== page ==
A recent national poll asked the following question: “When you think of companies you trust, what are the most important activities for them to be involved in?” The answers in priority order:
- Fair treatment of employees
- Ensuring that products meet accepted social and environmental standards
- Open communication of both positive and negative facts
- Commitment to responsible business practices
- Philanthropic donations and activities
- Ongoing partnerships with sustainable non-profit organizations
Employees who feel trust and who see trust demonstrated by their leaders will translate that respectful, trusting behavior to the way they treat customers. If you don’t have trust inside your company, then you can’t transfer it to your customers.
It reminds me of a Zig Ziglar quote: “If people like you, they’ll listen to you. But if they trust you, they’ll do business with you.”
What’s your trust factor?
One of the key ideas taking hold in the healthcare industry is looking at value from the point of view of the patient. Is the cost of a service or feature worth the benefit to the patient? Many businesses beyond health care also define value by looking through the eyes of their customers, and so they regularly turn to their customers for insight, feedback and new ideas. Sometimes it confirms your trajectory, sometimes it leads to surprises.
One of our healthcare clients invited patients to participate in an improvement event to redesign a hospital’s birth center. The patients and hospital staff learned from each other – and ended up going in a whole new direction.
“I was blown away because they had a plan based on a customer survey,” said one of the patients who participated in the improvement event. “I never realized they would even do something like that. In our discussions, though, we determined we wanted a different option. So, the staff developed a list of questions about the new direction. Then, they called patients and confirmed the new idea. It was so impressive. They moved quickly and they changed their minds right then and there.”
Defining value from the customer’s perspective is a worthy enterprise for any business. The good news is you can obtain the voice of your customer in a variety of ways to meet business objectives, and accommodate time and resources.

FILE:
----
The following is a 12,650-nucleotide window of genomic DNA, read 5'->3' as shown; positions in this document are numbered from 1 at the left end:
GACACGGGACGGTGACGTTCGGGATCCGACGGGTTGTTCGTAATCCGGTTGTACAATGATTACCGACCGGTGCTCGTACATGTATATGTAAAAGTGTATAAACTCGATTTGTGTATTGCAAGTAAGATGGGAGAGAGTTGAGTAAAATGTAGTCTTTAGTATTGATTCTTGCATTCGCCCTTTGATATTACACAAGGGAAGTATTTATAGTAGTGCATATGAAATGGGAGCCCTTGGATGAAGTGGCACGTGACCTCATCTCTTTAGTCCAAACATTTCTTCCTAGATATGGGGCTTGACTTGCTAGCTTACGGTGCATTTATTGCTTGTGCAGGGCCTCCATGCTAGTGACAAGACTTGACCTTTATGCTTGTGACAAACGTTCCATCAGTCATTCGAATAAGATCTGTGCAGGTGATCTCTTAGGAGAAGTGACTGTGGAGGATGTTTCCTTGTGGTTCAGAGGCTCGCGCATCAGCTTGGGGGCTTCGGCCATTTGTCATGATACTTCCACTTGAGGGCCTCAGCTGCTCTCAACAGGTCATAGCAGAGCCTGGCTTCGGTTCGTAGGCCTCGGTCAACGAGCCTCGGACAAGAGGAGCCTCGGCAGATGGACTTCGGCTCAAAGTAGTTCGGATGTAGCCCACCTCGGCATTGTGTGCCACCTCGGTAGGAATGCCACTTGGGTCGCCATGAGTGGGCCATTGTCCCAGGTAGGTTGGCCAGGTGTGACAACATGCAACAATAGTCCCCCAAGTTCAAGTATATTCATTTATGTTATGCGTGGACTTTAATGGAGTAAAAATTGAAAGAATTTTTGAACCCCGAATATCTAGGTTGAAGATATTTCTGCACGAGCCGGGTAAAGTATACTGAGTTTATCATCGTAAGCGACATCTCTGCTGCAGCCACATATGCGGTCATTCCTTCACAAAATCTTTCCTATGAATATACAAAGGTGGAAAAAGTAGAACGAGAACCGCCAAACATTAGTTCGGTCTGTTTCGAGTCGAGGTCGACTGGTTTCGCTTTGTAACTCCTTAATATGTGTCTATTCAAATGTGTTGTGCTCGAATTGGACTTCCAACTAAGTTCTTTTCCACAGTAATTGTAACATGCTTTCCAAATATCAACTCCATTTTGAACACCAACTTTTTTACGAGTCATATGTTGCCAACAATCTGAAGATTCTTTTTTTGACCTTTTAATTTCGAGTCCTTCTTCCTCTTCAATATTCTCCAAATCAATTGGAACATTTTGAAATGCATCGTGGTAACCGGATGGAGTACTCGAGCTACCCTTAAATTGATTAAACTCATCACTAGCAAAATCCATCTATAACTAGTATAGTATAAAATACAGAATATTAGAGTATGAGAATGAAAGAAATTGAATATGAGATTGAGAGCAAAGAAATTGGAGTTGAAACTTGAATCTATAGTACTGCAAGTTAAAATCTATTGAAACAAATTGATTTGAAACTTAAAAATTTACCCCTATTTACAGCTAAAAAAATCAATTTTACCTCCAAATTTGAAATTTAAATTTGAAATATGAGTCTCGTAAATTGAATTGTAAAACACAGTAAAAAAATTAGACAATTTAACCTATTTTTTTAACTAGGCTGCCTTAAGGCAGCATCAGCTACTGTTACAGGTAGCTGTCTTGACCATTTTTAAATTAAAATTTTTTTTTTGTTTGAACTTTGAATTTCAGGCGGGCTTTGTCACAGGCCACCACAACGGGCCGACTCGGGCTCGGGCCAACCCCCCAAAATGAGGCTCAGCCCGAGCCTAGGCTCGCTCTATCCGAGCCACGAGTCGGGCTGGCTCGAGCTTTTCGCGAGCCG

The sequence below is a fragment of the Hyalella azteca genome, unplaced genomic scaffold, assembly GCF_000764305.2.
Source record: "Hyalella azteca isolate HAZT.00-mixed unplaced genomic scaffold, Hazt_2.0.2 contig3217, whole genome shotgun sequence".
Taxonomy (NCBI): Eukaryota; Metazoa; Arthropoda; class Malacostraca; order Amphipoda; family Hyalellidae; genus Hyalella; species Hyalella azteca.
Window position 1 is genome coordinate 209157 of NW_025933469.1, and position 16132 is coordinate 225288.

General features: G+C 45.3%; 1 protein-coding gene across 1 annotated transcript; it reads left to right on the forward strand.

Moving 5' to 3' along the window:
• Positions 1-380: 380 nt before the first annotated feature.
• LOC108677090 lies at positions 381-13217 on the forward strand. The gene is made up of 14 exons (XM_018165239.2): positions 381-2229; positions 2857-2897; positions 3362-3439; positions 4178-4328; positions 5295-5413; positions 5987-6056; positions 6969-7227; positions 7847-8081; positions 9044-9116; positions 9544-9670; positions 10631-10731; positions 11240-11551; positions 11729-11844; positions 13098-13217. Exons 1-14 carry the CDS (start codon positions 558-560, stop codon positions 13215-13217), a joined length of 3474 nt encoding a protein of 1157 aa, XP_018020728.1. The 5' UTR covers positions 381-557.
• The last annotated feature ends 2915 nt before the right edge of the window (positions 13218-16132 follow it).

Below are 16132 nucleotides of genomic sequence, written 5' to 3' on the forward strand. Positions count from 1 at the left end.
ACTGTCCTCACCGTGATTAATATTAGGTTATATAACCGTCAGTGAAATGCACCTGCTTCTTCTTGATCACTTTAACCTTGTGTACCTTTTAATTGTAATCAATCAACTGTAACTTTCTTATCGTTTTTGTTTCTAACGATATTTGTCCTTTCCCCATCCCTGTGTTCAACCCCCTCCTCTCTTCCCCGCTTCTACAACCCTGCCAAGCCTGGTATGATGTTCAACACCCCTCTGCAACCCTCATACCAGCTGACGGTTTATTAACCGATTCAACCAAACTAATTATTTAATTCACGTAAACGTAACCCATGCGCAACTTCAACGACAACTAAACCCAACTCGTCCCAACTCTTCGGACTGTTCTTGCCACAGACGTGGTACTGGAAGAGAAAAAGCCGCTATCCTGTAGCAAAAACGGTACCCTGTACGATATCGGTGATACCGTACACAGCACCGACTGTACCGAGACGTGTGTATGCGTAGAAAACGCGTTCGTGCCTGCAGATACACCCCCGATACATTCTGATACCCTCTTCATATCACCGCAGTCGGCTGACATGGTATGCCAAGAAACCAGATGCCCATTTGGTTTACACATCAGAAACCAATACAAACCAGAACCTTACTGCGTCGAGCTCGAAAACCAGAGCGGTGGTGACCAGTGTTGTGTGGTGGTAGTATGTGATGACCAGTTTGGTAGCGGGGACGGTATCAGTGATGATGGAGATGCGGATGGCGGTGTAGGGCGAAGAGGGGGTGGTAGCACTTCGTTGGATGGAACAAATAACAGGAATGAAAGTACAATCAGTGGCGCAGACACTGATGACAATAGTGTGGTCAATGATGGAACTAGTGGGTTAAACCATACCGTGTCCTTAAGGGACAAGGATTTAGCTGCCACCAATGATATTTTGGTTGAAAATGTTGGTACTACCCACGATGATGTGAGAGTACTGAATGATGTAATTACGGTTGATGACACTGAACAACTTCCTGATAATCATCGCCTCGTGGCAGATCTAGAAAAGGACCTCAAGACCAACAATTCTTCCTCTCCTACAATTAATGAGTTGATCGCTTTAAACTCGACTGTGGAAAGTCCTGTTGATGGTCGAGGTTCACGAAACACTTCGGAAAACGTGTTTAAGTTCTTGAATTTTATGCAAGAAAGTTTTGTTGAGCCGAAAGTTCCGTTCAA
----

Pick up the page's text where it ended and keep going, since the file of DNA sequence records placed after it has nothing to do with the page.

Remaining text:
- Complete a periodic “voice of the customer” survey. This can be a simple online survey. Ask about your performance in areas of strategic focus, ask about customer service and leave room for customers to give additional feedback. We do this annually at Bottom Line, and we gain valuable insight for improvement, along with confirmation of what we’re doing well. Check out our website to see our results for yourself.
- Take the customer survey results one step beyond your internal use – share them with your customers. By transferring the online survey into a personal conversation, you strengthen the relationship, have opportunity to educate about your other products and services, and continue to glean insight from customers.
- Invite customers to join improvement events – to actually sit at the table with you. The transparency, education and mutual problem-solving benefits everyone. “It was four days of intense planning and thinking through the possibilities,” said one customer of a wellness program operated by one of our clients. “I was privileged to be a part of it. I wasn’t there with just healthcare providers. I was there with members of my community. To see these people working as dedicated professionals solving real problems was a joy.”
- Follow-up to specific customer’s comments, complaints and concerns. Every opportunity to talk with a customer is an opportunity to listen, learn, share and improve. Most of us just want to be heard, so even if you can’t do anything, listening well and seeking to understand go a long way toward demonstrating respect.
Asking customers what they value isn’t hard. What’s hard is mustering the courage to really listen, to be honest about their input and to respond appropriately. A genuine willingness to understand value from your customers’ point of view is the launch pad for delivering it.